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Here’s How the Internet of Things (IoT) Will Change Workplaces

7 Feb 2017 by Michael Lazar

If you work in a modern workplace, then you likely are already fairly familiar with the term: Internet of Things (IoT). But unsurprisingly, even in this exciting, cloud-powered and internet-fueled world of technology, it’s still not as commonly used a term as you may suspect. It’s already helping to change nearly everything as we know it, and soon, it will change workplaces forever. Here are a few reasons why.

Internet of Things Definition

Let’s first define just what this term means. According to Tech Target, “The Internet of Things (IoT) is a system of interrelated computing devices, mechanical and digital machines, objects, animals or people that are provided with unique identifiers and the ability to transfer data over a network without requiring human-to-human or human-to-computer interaction.”

A detailed and illustrated breakdown that was created by tech blogger, Jesus Fontecha, delivers even more clarity. 

This infographic depicts the scope of the internet of things
Figure 1

According to Figure 1, the IoT scope has reached every industry from the auto industry with smart parking; to farming with devices that monitor the optimal conditions for planting; to telemedicine and healthcare, which have benefited from disease monitoring and biometric sensors. Energy consumption, surveillance, building management, mobility, homes and every day things like clothes have all been augmented by IoT as well. 

Using Figure 1, it’s easier to understand how IoT can change your workplace. From amenities like smart parking, to wearable devices, smart farming, information exchange, location services and more. There’s a lot going on when Everything as a Service (XaaS) is delivered in an online capacity that’s always on, always streaming and always accessible, with a 99.9% uptime rating.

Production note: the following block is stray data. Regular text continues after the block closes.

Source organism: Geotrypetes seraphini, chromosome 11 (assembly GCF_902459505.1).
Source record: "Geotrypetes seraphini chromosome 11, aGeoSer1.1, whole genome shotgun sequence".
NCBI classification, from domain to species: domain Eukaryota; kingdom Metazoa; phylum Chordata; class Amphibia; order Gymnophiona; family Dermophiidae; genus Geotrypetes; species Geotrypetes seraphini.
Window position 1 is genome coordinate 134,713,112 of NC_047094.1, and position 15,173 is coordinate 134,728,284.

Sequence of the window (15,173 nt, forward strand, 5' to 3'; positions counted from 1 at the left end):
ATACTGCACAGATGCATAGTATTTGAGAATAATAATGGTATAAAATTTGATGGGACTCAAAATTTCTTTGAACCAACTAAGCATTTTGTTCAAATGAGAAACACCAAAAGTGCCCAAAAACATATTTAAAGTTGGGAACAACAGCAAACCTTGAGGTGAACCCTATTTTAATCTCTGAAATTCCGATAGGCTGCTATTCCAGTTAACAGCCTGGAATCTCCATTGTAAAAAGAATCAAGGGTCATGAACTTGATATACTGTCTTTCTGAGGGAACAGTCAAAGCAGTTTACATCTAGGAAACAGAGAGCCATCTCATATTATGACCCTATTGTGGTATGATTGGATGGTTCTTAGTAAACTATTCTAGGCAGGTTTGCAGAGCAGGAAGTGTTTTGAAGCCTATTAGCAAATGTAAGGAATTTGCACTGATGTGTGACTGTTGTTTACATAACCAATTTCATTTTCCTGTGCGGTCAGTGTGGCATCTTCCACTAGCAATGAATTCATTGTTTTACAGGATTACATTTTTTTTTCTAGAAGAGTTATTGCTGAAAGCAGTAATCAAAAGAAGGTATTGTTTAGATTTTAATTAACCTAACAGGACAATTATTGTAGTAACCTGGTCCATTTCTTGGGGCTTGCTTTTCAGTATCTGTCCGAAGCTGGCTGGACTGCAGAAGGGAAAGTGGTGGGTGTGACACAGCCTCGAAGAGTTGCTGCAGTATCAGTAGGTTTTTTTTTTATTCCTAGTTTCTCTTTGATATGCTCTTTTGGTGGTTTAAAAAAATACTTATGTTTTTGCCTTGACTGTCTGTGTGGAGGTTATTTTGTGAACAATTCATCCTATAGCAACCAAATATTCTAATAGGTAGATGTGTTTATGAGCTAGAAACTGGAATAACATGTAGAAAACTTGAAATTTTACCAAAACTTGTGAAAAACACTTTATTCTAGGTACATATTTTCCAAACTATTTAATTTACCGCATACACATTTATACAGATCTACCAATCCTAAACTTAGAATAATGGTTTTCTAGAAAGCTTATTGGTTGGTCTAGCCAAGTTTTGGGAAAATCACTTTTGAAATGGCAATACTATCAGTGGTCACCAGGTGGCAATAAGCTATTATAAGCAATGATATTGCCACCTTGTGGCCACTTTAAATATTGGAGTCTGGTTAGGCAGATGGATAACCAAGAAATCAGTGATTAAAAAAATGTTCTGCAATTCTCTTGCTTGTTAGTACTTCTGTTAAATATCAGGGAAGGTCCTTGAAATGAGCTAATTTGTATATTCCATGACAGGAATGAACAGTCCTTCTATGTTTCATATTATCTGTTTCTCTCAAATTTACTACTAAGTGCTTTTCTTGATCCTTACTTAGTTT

At the present, there are a few notable platforms that are helping to fuel this revolution in technology. Just take a look at the following Internet of Things examples:

  • Amazon Web Services
  • Microsoft Azure
  • ThingWorx IoT Platform
  • IBM's Watson
  • Cisco IoT Cloud Connect
  • Salesforce IoT Cloud
  • Oracle Integrated Cloud
  • GE Predix

According to Business Insider, an estimated $6 billion will pass through the IoT ecosystem over the next 10 years, “… including application development, device hardware, system integration, data storage, security, and connectivity. But that will be money well spent, as those investments will generate $13 trillion by 2025.”

By 2020, it’s predicted that IoT will have more than 24 billion devices. The sheer number of these devices is astounding, and will ultimately represent a four to one ratio for every device to human on the planet. Benefiting from this emerging technology will be three sectors: Consumers, businesses and governments.

This infographic shows the ecosystem of the Internet of Things
Figure 2

A breakdown of the IoT ecosystem is given in Figure 2, where the IoT platform collects data provided by devices on the network, analyzes it, and then shares it to the IoT remote, which then sends it across the network back to the devices. This explanation through the visual adds weight to the 2020 prediction of 24 billion devices being connected to the network. Can you imagine all of the data that will be collected?

More Accessible Data